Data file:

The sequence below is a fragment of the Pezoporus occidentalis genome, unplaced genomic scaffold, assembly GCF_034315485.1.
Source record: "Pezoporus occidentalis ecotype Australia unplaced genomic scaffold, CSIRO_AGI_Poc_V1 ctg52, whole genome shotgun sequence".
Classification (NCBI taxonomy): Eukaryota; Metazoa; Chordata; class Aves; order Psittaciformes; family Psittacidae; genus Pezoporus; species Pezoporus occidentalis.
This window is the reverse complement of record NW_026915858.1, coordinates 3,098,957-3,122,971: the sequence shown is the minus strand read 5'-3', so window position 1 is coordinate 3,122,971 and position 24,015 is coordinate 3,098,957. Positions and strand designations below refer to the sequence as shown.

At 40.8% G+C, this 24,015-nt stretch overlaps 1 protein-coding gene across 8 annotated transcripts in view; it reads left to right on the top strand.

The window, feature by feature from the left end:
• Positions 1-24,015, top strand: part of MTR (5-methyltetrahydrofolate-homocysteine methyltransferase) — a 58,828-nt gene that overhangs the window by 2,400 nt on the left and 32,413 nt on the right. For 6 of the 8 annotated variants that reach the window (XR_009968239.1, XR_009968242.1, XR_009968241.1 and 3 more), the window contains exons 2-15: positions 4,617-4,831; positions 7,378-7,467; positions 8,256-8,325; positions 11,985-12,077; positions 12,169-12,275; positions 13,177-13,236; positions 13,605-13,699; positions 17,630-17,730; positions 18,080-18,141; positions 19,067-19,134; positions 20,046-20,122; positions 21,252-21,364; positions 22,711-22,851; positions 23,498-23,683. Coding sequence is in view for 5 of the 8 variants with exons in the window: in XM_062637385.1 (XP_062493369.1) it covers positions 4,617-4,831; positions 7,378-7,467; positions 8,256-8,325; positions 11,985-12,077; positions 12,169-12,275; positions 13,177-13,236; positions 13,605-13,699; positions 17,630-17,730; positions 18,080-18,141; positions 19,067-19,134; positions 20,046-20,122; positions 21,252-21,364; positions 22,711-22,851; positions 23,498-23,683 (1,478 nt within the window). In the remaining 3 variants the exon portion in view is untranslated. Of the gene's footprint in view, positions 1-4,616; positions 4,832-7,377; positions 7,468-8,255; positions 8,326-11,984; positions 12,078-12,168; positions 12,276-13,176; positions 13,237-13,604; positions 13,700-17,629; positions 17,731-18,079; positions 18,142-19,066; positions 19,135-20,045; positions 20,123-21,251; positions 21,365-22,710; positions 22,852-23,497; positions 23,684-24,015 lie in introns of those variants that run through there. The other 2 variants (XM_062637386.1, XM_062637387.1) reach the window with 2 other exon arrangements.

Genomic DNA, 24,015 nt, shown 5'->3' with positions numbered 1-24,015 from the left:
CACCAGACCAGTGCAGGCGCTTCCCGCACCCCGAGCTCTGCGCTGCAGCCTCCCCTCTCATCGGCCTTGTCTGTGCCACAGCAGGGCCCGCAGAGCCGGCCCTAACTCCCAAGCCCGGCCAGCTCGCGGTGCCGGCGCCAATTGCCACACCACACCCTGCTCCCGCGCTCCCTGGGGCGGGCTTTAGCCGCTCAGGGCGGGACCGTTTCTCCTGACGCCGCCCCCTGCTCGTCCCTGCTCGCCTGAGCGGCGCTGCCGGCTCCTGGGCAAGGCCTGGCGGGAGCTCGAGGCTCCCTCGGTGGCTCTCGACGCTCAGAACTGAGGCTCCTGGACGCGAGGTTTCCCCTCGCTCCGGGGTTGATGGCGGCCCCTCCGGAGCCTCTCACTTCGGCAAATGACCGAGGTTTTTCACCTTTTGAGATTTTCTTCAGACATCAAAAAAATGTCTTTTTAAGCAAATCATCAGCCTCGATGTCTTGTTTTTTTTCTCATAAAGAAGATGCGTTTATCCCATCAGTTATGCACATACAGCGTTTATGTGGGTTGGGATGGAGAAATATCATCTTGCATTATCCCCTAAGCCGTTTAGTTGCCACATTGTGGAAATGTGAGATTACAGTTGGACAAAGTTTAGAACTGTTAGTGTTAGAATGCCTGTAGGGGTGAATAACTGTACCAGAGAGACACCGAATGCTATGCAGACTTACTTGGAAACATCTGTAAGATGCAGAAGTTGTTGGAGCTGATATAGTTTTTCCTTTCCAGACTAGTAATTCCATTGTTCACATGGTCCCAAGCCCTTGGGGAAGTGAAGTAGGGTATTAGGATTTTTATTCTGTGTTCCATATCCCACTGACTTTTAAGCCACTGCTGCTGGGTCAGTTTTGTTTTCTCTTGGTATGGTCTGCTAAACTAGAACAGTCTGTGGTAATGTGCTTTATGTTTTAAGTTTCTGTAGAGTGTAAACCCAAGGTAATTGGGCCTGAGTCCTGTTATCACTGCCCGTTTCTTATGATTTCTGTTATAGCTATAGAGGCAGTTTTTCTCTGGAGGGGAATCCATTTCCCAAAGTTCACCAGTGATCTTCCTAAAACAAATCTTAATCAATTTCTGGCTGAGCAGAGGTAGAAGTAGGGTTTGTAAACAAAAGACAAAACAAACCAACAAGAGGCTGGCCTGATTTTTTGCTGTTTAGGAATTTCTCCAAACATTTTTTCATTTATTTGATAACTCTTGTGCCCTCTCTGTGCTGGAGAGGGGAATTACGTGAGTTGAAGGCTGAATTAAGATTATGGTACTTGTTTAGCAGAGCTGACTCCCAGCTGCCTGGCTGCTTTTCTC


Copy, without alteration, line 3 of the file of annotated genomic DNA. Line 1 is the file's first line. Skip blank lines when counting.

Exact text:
Classification (NCBI taxonomy): Eukaryota; Metazoa; Chordata; class Aves; order Psittaciformes; family Psittacidae; genus Pezoporus; species Pezoporus occidentalis.